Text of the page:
There have been at least three major developments in the technologies of genetic engineering. First, the British Government has legalised stem cell research, the first country in the world to do so, and against a barrage of ethical criticism. Second, experimental clinical procedures designed to mitigate the effects of Parkinson's disease by injecting foetal material into the brain have gone badly wrong and have been terminated. Third, a group of clinicians and researchers have held an international meeting in Rome to announce their intention of proceeding immediately with human cloning.
So what might stem cells be used for? The press has made much of the possibility of using them to grow "spare parts", skin, muscle, heart or kidneys. Stem cells have also been proposed as a way of treating a variety of neurological disorders, including stroke, spinal injury and Alzheimer's disease. Stem cells could, it has been proposed, rectify macular degeneration, glaucoma, retinal detachment and diabetic retinopathy.
But before turning to that it is important to spell out the ethical problems associated with proceeding with stem cell research. If we accept that it is necessary to draw a clear line in the sand over which research and therapeutic intervention must not cross, and most of us do insist that this is the case, then where is it to be drawn? Cloning an entire human being, as proposed in the extraordinary circus convened in Rome a couple of weeks ago by the showman-like Dr Antinori and his US and Israeli partners, is for most of us entirely unacceptable, as it implies the use of a human as a means rather than an end, even were it technically possible and safe. And of course such gung-ho technophilia complete ignores the social context in which such a cloned human would be born and grow.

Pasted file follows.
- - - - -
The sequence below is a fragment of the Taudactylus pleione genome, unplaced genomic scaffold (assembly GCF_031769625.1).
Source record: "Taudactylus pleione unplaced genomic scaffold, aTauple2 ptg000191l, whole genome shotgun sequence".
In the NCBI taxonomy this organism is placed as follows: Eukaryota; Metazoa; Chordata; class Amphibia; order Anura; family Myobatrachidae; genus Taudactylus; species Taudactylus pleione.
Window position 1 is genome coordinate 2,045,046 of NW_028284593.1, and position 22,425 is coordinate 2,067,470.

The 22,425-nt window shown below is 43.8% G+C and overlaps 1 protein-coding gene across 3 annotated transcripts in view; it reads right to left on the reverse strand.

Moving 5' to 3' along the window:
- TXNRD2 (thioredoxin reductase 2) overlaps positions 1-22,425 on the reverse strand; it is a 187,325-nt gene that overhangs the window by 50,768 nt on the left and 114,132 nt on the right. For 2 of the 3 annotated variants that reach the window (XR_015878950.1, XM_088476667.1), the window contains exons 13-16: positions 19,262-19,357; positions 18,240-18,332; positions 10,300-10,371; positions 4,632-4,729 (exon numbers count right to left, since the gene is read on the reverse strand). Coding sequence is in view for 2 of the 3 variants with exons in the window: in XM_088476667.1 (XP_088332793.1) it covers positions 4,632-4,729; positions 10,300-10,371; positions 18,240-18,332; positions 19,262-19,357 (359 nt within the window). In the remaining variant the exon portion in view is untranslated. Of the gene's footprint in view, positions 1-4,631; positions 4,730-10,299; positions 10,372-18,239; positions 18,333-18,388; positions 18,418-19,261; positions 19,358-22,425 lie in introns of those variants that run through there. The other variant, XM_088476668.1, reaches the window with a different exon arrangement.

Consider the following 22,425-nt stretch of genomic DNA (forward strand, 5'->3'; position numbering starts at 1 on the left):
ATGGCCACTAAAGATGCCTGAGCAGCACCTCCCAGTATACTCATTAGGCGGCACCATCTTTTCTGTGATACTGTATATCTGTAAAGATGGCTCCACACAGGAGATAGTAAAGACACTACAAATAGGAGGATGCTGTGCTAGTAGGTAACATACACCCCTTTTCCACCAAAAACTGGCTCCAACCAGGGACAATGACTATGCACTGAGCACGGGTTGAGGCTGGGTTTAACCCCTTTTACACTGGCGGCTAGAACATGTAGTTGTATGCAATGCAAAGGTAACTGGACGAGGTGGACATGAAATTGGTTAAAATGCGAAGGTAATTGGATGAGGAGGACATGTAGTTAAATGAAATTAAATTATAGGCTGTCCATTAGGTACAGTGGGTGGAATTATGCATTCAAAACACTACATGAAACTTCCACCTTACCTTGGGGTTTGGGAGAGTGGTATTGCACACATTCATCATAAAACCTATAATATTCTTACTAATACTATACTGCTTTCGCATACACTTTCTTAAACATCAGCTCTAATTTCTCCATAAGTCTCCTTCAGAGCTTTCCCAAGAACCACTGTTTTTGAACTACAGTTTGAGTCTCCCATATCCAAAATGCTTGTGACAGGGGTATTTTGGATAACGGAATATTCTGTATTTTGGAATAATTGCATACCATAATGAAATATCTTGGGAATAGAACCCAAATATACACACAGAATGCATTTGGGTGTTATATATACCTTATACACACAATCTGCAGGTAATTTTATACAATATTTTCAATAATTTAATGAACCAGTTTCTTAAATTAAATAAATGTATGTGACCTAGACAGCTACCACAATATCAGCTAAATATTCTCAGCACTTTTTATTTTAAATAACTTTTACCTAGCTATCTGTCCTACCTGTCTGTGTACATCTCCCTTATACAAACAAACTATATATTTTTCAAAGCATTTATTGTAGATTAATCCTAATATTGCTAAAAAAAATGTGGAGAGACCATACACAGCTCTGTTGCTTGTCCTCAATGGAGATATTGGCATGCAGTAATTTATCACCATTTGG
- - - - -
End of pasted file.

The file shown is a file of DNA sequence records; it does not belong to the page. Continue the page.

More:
Since 1987 the use of foetal stem cells in the treatment of Parkinson's has been continuing on an experimental basis in Europe and the US. The work has been pioneered in Europe by Anders Bjorklund in Lund, in Sweden, in conjunction with researchers in Cambridge and at the Hammersmith Hospital in London.
However, all this techno-optimism was brought to a crashing halt in the middle of last month, when the results of the first full clinical trial using foetal material were published, involving some 40 patients. The therapy produced no benefit for patients over 60, and whilst some of the younger patients did improve, 15 per cent were actually worse off, with persistent finger chewing, uncontrolled jerky movements and loss of intellectual function.
The lesson is that there are no miracle cures. Like cystic fibrosis for gene therapy, Parkinson's for foetal and stem cell transplants are "best cases", the most likely ones to try for because of what is known about the biochemical causes of the condition, tissue access and other factors. Stacked up behind Parkinson's, enthusiasts claim, will be Alzheimer's and stroke. Yet these, because of the nature of the brain damage that results, are much less amenable to the stem cell approach. The problem, simply, seems to be one of control. The embryonic cells grow uncontrollably; too much dopamine is produced, and the consequences seem irreversible.
So should the research continue? Those opposed say no: the possible eventual good is far outweighed by the present ethical damage. Far better to continue to work on new drugs, or to explore the possible use of adult stem cells, derived presumably from the person suffering from the disease. Those in favour see no great ethical line being crossed, and the potential benefits are great.
With Dr Antinori and his crew hovering in the wings, offering their march to the glory of being the first to clone, and devil take law, ethics, scientific caution or hippocratic oaths, we shouldn't be too optimistic.Reuse content